For being such a light-feeling guitar, the Fat Lady definitely sings like its name implies. This acoustic is truly remarkable for the ground it covers—everything from soft fingerpicking to good-time strumming comes through clearly and with a well-balanced tonal range. Everything seems to be in proportion here, from the guitar’s crisp highs to its full-but-not-overpowering bottom-end, and it really feels like each part of the instrument adds to the greater whole in just the right amount. The dreadnought body style and bracing give the sound depth and body; the Queensland maple body and neck provide shimmering highs; the Bunya top gives this guitar just the right amount of warmth (almost akin to a cedar-topped acoustic, without the mushiness at higher volumes or intensities). Perhaps even more impressive is the guitar’s responsiveness; despite its size, this Fat Lady is nimble, dynamic and brilliantly expressive at all points.
The Fat Lady’s electronics have been custom built by Cole Clark to compliment the guitar’s tonality, and I’m proud to report that they do a hell of a job. The system is comprised of six individual piezo sensors under the bridge and a Face Brace transducer with three sensors mounted under the soundboard. A unique Blend slider on the guitar’s preamp allows you to adjust the crossover point of where the guitar’s high-end frequencies are captured from—moving the slider away from you causes more of the bridge piezos’ high-end to be amplified; pulling the slider towards you causes the system to amplify more highend from the sensors. It’s a fairly ingenious and natural-sounding system that allows you to really dial in the nature of your high-end— the Face Brace provided the Fat Lady with a little more “airiness”—although playing through a Genz Benz Shenandoah Compak 300, I found the best sounds to be in the central range of the slider, drawing equally from both sources. The system does a great job of bringing out the warmth and clarity of the guitar, and the only time feedback was an issue was at high volumes with the Face Brace sensor fully engaged.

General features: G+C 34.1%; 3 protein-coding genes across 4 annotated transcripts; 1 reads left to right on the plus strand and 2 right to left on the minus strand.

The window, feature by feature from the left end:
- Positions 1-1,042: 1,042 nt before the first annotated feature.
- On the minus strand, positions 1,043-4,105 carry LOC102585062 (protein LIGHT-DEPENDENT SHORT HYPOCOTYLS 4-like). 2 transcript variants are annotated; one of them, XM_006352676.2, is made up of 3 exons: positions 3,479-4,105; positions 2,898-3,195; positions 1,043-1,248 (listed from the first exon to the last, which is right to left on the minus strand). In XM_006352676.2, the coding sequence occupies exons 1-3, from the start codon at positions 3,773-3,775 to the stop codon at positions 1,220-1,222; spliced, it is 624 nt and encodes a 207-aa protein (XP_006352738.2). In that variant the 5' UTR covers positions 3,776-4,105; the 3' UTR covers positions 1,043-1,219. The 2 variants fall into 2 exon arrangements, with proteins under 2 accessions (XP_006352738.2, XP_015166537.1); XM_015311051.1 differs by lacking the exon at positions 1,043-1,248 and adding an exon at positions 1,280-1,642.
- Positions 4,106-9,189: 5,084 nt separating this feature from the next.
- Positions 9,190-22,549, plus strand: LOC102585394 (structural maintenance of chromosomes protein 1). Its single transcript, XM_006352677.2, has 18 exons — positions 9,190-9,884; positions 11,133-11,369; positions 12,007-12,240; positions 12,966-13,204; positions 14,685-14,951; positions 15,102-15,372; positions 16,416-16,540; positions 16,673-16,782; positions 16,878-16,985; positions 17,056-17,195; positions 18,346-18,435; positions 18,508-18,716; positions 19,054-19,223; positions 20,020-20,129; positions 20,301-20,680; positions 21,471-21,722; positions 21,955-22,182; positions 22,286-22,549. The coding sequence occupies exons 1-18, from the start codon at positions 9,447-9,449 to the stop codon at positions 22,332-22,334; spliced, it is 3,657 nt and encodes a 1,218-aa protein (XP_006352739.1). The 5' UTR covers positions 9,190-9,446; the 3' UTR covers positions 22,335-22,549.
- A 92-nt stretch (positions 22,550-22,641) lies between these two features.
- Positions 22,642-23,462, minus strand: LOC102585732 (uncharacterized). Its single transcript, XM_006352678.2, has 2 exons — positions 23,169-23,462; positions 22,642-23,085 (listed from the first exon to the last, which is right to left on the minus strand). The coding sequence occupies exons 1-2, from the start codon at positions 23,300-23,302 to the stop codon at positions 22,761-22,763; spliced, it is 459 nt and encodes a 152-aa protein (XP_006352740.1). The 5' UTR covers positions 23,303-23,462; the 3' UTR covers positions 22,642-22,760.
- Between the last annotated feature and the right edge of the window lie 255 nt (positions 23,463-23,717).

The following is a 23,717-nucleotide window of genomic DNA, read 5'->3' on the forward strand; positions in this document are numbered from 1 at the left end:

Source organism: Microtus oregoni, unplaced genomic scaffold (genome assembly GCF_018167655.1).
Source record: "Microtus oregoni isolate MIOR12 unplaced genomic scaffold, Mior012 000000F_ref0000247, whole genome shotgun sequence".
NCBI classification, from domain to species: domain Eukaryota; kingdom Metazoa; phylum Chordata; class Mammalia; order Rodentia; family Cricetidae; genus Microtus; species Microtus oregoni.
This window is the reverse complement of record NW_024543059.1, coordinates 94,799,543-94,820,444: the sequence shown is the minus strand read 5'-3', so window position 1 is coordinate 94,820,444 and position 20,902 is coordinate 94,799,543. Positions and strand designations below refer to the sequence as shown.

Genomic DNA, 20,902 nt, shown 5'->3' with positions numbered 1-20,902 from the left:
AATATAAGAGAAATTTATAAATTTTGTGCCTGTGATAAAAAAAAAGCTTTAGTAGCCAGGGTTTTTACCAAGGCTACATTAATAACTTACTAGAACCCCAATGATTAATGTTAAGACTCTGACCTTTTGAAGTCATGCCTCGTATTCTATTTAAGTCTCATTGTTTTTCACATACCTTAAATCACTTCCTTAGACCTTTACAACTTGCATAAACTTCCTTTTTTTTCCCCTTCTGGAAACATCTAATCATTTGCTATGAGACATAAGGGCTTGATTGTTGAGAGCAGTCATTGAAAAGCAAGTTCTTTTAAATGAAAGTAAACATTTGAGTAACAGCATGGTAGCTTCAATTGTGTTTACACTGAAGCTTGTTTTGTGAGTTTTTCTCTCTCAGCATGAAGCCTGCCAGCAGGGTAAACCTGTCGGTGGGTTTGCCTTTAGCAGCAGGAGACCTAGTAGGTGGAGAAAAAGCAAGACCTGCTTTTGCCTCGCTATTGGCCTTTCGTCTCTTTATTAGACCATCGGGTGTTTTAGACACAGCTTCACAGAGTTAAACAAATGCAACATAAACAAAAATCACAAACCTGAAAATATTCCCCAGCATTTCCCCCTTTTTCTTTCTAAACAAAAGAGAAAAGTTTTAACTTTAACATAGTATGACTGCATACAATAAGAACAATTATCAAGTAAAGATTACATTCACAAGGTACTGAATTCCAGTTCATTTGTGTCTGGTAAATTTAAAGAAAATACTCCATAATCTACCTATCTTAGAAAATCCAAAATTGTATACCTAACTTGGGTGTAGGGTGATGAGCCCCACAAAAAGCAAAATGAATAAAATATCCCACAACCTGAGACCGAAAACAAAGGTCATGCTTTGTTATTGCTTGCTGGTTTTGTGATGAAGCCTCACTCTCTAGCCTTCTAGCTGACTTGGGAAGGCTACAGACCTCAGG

The preamp interface itself is fairly pedestrian, Blend function aside. It has a Volume slider, and a 3-band EQ allowing you to dial in your Highs, Mids and Lows. This was really the only place that I had any quibbles with the instrument— the labels for the sliders were damn near invisible in anything short of bright light, and the conspicuous lack of an on-board tuner seems like a major omission for such a welldesigned system.
In terms of playability, the Fat Lady is certainly playable, but you’ll likely want to spend a little time dialing it in for your tastes. The guitar comes strung with .012s and a medium setup (.078" on the treble side and .098” on the bass side), and the company’s website says, “It is fully expected that specific settings are the responsibility of the customer.” The 12" fingerboard radius, the medium C profile and 1 ¾" nut width make this guitar extremely comfortable to play (although smaller hands might struggle with lower position chording), while a Graphtech TUSQ nut and Grover Rotomatic tuners keep everything stable and in tune, no matter how heavy-handed you get.
The Final Mojo
It’s safe to say that Cole Clark Guitars is on to something here—the Fat Lady is one of the finest acoustics you’ll encounter in the sub-$2000 market, and the fact that it’s made of more sustainable varieties of wood is the cherry on top. It looks great, it plays great and it sounds even better—what more could you ask for?
you're looking for a bright, articulate acoustic you can feel good about.
you're a spruce fanatic.